TSElosophers meeting 18 October 2019. Kari Lukka, Milla Wirén, Otto Rosendahl
Flyvbjerg, B. (2006) Five Misunderstandings About Case-Study Research. Qualitative Inquiry, 12:2, 219-245.
Examination of the potential misunderstandings that still surround case study research is an excellent theme. We very much agree with Flyvbjerg that science needs meaningful, good quality case based research. The five misunderstandings he identifies go largely to the point:
1. General, theoretical (context-independent) knowledge is more valuable than concrete, practical (context-dependent) knowledge.
2. One cannot generalize on the basis of an individual case; therefore, the case study cannot contribute to scientific development.
3. The case study is most useful for generating hypotheses; that is, in the first stage of a total research process, while other methods are more suitable for hypotheses testing and theory building.
4. The case study contains a bias toward verification, that is, a tendency to confirm the researcher’s preconceived notions.
5. It is often difficult to summarize and develop general propositions and theories on the basis of specific case studies.
However, misunderstandings underlying Flyvbjerg’s analysis about these misunderstandings makes his own account inconsistent and even misleading. His response to the first point is to emphasize the human learning process, which requires context-dependent practice, but in terms of the importance of the theoretical (context-independent) knowledge, he seems to use a seriously outdated, narrow view on theory (Lukka & Suomala, 2014). This hides the potential of combining context-based empirical analysis of case studies with focused and motivated theorising.
Regarding the second point, Flyvbjerg as such correctly applauds the richness of narratives in creating understanding about phenomena. However, in his response to the second point, he undermines the need and role of generalising in the context of research, including case study research. In essence, he seems to be somewhat blind to the possibility and need of drawing insights from a context-specific case to a higher level of abstraction, which then makes it possible to create generalized theorems. We discussed this point through Flyvberg’s example of how London can only be familiarized through strolling the streets to gain in-depth understanding of the city, and pointed out that while indeed the insights of the nature of diverse alleys does require visiting them, having a map of London is still valuable for gaining other type of understanding of the overall city.
The third misunderstanding is well-analysed, as he points out the diversity of case types that can aid in unveiling specific types of phenomena and scientific propositions. He suggests various theoretical sampling methods as a starting point for testing and building theories, although again he neglects the deep theoretical insight that is needed for designing these non-random sampling methods.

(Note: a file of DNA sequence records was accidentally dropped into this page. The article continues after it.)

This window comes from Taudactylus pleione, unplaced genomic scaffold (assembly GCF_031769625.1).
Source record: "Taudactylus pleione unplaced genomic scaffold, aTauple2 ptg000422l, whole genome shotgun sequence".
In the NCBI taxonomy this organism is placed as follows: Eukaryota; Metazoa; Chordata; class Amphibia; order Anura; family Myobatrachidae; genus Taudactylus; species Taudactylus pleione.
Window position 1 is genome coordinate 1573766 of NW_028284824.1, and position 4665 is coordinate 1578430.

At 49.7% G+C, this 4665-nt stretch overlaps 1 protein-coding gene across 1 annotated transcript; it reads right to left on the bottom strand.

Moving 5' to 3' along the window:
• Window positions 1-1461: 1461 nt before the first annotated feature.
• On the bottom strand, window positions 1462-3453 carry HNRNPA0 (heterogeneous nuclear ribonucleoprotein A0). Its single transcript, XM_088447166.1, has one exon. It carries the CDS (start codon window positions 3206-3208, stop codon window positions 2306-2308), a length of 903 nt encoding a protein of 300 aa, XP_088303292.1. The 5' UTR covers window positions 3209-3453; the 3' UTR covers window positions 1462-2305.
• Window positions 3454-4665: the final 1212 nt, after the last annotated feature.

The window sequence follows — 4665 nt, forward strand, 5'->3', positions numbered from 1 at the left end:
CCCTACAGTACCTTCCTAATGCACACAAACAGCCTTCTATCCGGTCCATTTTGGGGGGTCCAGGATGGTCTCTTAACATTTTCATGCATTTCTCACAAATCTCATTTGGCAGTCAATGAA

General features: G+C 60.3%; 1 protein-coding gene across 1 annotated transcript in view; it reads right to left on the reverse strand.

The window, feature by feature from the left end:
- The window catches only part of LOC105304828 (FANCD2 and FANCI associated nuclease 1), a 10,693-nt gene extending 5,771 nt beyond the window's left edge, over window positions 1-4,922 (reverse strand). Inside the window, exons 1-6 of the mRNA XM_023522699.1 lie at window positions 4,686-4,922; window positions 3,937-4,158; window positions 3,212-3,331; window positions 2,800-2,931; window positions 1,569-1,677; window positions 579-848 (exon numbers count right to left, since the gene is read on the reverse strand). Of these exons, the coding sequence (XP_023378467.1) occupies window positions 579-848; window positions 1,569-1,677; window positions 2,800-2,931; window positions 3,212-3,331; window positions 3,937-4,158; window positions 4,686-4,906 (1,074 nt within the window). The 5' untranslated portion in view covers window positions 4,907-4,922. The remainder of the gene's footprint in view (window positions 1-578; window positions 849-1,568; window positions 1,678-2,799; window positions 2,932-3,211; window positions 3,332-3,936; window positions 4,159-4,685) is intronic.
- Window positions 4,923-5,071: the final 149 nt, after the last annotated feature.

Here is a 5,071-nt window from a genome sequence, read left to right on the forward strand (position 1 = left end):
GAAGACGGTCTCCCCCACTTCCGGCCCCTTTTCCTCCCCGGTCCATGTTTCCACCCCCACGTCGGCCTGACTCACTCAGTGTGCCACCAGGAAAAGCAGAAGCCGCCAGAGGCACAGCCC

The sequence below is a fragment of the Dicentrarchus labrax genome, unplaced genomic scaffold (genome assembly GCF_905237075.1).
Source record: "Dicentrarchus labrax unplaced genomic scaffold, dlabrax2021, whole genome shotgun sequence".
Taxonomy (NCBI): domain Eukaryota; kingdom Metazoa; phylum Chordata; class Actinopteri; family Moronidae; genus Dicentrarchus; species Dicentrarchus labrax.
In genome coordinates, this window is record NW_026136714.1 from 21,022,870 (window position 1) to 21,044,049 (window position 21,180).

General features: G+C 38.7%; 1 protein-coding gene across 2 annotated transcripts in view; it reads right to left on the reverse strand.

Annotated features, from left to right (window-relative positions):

The answer to the fourth point was in Tselosopher’s view blatantly wrong as he states that the case scholars are less prone to verification bias, and even goes as far as to say, ‘ in contrary’. His response to the fourth point does not consider that all studies, if not properly conducted, can be biased and that applies to case study research, too. This is especially a risk in case study research, where the researcher is often in close and long-lasting real-life contact with people in the field. Flyvbjerg should have started from accepting these premises and then examined openly the ways to avoid the risk. In our view, these include being conscious about this risk and then employing the principle of ‘critical independence’ (McSweeney, 2004). And here again the underlying problem is Flyvbjerg’s serious omitting of the role of theory and theorising, which makes him not to realise the possibilities of fruitfully combining rich case-based materials and theorising.
Responding to the final point, Flyvbjerg tries to defend fully descriptive, narrative case study reports, continuing the discussions in the first two points. However, their value as representing scholarly research needs to be questioned. Related to this point, he also unnecessarily limits his attention to the balance between keeping the case study account open and rich vis-à-vis summarising the findings, favouring the former. The much more relevant matter to consider would have been the challenge of using the rich case-based materials in elaborating a theoretically well-motivated research question and producing a meaningful theoretical argument as the conclusion of such analysis.
In sum, Flyvbjerg (2006) does not appreciate the potential and value of theorising in case study research. This makes him to oscillate between overstating and understating his defence for case studies: he concludes that cases are a great tool in a world without context-independent knowledge, but delimits their scholarly value with arguments that case studies cannot be summarized but only narrated. The outcome is therefore a series of further misunderstandings about theorizing. It is a pity since his topic is of great relevance. His article has been cited over 14000 times (Google Scholar on 23 October 2019), which generates a risk that many case study researchers have followed his misguidance along with his guidance.
Lukka, K., Suomala, P., 2014. Relevant interventionist research: balancing three intellectual virtues. Accounting and Business Research, 44, 204–220. https://doi.org/10.1080/00014788.2013.872554
McSweeney, B. (2004) Critical independence. In Humphrey, C. & Lee, B. (eds.) The real life guide to accounting research. A behind the scenes view of using qualitative research. 207-226.